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In this course, Rich Harrington and Abba Shapiro give beginning photographers a brisk look at using strobe lights in a studio setting—lessons that easily translate to the field and locations, inside and out. Learn why shooting with strobes and continuous lighting makes such a big impact on your photographs, and how to buy a good, affordable starter kit. Rich and Abba also show how to set your gear up, trigger your lights, and make modifications with accessories like reflectors, umbrellas, and soft boxes. Finally, learn how to make the most of what you have in a series of lighting challenges.
Abba, we have the same technical limitations. We've added no more lights, no extra stuff. But our subject matter has completely changed. We're doing a sports portrait. Which is nothing like a portrait that's gonna be shot You know, girls do sports portraits, boys do sports portraits. But they have a totally different feel, than sort of the head shot, or the beauty shot we were just doing. >> So, we pretty much used the same techniques here. We moved the lights. We put the lights behind them, so now we have these soft boxes, with the lights rolling around from the back. So it was much more dramatic. There wasn't a lot of light in front. But we needed a little bit of light in front, so we did position a light on the floor shooting up. And that has a unique look to it when you put a light up, and this is where you really can play with things. Sometimes you may want it to be at eye level, sometimes a little lower. Get a feel for it and try some test shots.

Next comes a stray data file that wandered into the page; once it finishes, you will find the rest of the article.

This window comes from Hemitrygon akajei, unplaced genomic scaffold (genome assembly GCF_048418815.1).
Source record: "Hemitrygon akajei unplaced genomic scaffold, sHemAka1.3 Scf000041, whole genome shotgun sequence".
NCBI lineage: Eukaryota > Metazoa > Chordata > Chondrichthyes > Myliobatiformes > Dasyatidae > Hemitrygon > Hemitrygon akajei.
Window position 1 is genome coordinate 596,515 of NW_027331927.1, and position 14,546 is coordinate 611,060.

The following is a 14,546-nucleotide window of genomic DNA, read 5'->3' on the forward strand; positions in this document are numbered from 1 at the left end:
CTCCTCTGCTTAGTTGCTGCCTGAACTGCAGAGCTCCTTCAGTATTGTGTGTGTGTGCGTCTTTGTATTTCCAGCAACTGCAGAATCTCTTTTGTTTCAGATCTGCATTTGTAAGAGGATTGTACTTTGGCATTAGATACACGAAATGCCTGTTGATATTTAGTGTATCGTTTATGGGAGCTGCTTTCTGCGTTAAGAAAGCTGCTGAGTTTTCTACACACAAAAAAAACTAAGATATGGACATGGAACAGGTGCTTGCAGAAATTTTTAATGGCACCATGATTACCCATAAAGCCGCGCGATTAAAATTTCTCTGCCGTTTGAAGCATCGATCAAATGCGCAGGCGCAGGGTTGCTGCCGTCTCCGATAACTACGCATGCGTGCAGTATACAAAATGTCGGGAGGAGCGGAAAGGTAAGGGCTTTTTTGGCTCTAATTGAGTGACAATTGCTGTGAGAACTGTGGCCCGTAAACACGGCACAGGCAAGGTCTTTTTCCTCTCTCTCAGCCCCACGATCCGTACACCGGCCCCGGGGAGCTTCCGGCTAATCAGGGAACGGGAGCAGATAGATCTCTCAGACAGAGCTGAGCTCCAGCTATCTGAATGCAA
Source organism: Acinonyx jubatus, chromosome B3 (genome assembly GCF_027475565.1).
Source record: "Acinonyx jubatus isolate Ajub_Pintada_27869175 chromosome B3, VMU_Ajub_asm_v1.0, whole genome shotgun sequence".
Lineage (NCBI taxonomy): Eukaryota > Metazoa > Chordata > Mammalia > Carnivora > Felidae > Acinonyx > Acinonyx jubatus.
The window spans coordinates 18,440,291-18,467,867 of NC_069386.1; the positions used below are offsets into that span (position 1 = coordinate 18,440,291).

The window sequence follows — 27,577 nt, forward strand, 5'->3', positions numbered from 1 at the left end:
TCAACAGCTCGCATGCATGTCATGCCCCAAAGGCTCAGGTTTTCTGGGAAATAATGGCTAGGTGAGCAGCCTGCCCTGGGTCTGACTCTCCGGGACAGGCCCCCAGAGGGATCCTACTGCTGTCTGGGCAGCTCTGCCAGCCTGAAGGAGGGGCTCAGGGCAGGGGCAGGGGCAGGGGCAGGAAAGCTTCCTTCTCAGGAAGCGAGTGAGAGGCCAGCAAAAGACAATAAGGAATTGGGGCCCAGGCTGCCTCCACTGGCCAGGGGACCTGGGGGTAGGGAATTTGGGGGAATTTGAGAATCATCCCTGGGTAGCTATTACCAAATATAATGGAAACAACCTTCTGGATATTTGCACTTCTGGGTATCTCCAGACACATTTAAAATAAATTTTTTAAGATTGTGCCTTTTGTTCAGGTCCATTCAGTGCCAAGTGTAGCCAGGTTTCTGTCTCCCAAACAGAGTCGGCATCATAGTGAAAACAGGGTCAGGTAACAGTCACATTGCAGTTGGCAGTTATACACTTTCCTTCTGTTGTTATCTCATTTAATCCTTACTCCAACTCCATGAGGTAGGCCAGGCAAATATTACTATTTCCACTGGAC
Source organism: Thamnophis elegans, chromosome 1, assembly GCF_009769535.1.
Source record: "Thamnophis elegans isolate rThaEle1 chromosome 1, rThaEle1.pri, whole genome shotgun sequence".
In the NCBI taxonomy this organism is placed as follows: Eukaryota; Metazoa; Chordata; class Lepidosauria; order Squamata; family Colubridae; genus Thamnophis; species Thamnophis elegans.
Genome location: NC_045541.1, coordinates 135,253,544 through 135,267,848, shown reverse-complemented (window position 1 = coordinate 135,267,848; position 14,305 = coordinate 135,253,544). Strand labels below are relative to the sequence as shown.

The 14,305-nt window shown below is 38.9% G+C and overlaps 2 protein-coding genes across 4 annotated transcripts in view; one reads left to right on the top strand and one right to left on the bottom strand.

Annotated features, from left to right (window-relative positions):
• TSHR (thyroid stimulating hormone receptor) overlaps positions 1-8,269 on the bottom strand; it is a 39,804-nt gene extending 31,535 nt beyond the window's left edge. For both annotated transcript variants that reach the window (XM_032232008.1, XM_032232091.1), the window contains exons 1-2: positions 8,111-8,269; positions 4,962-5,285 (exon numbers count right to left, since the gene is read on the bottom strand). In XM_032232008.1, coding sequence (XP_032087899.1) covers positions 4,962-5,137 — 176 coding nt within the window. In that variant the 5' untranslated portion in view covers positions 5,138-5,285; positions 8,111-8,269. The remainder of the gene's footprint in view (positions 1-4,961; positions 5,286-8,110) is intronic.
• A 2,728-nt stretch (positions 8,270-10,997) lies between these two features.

>> So, what's really happened here is we're sort of edifying our subject. We've put some light coming in low. We've actually dropped the camera a bit lower, so we've added some drama here, both with the camera position and the lighting angles. >> Absolutely. We were working with this actually on two levels, literally, because, one, because we're shooting sports, we want to get below the eye line of our subject. And because our subject is younger and smaller, so we lowered the lights, but we still kept them above his head, and we lowered the camera below his eye line. And that helped us get that look that we wanted.